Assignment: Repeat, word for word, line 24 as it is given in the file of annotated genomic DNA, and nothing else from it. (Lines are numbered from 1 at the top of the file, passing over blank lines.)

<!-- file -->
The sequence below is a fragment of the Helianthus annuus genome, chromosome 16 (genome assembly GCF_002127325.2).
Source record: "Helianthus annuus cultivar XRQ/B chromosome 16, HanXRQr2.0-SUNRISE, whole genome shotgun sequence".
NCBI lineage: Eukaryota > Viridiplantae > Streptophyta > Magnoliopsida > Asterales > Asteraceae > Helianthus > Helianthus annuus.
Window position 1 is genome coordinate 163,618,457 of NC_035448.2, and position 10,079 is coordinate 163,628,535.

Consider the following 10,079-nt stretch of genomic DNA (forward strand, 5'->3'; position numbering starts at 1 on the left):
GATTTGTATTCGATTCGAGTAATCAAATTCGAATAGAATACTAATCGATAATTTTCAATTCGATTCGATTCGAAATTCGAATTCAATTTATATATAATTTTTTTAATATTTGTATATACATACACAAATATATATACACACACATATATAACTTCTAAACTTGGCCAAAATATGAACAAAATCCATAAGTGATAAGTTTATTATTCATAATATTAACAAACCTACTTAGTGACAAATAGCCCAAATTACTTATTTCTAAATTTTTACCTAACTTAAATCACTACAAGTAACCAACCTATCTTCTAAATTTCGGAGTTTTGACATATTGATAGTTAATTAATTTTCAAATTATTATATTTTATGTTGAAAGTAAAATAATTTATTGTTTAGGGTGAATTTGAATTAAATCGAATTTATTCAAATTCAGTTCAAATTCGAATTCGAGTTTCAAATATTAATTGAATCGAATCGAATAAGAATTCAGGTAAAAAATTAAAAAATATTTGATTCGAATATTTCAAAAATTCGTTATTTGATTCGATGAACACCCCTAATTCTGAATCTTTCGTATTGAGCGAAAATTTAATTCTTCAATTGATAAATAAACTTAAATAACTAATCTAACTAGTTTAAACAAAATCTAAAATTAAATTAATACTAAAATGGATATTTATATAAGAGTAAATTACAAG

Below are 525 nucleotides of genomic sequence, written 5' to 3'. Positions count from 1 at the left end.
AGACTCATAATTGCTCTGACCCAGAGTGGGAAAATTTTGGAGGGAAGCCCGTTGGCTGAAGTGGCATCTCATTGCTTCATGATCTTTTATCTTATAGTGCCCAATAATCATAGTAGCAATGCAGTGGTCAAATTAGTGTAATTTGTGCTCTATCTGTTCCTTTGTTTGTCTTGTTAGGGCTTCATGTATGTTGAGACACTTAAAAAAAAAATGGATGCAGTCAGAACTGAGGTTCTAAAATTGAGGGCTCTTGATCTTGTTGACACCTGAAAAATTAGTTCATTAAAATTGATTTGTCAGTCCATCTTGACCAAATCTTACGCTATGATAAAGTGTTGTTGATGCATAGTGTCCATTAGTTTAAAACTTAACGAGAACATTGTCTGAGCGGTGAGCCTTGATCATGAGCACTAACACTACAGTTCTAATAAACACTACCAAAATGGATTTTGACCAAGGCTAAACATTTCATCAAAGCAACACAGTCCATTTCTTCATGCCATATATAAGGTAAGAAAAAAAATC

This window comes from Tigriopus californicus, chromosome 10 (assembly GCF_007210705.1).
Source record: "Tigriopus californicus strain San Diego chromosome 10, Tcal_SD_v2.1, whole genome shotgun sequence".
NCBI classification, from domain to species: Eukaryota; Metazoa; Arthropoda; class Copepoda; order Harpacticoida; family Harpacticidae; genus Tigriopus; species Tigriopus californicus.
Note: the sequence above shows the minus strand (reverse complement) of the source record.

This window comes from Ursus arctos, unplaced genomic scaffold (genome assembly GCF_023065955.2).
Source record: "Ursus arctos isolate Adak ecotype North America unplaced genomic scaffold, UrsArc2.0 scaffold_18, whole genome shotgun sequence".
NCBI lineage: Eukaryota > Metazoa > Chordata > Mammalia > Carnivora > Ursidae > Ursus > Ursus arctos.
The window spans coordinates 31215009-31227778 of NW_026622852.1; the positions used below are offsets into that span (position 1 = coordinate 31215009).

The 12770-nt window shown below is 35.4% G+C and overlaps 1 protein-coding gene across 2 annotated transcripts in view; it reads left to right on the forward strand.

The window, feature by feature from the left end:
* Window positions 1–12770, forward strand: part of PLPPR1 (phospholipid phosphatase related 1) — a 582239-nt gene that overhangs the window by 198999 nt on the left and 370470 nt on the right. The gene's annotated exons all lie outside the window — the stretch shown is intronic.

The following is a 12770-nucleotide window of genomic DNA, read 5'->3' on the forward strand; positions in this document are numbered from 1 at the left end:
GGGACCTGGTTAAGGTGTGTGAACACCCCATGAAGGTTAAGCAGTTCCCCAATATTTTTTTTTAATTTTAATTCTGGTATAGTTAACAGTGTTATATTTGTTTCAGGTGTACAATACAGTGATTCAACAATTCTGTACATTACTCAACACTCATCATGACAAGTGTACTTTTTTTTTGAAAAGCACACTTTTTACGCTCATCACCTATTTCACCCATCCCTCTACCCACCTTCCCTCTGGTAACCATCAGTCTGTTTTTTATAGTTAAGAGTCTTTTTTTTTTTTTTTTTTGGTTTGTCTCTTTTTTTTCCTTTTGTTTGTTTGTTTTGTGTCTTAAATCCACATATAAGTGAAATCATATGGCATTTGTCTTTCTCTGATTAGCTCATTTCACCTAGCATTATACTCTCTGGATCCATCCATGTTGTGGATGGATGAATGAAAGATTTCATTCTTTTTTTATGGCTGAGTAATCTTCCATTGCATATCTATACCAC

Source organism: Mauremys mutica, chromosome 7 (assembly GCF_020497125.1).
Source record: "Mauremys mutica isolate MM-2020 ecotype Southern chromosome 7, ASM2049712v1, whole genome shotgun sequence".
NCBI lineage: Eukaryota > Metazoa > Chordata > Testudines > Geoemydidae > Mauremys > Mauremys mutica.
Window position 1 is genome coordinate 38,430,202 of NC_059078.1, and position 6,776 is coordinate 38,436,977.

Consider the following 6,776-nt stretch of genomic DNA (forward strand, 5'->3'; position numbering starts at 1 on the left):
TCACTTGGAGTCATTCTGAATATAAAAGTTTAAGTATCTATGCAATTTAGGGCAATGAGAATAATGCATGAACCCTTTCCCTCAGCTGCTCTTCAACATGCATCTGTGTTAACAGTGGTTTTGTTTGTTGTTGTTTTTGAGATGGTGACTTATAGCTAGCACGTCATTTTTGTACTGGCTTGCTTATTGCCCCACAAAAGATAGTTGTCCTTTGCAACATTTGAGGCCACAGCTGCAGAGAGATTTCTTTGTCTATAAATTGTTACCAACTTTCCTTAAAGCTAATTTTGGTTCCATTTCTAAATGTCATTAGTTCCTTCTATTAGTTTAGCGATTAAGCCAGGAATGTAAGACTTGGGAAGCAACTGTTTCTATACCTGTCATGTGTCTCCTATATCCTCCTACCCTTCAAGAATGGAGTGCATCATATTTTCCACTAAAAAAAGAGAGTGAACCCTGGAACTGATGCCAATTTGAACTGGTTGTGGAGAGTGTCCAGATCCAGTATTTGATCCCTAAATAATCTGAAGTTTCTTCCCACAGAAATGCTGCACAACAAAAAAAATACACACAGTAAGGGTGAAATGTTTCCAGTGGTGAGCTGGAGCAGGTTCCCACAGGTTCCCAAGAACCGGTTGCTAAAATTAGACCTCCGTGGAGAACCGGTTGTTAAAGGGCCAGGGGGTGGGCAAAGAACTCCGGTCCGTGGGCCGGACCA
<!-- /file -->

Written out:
NCBI lineage: Eukaryota > Metazoa > Chordata > Testudines > Geoemydidae > Mauremys > Mauremys mutica.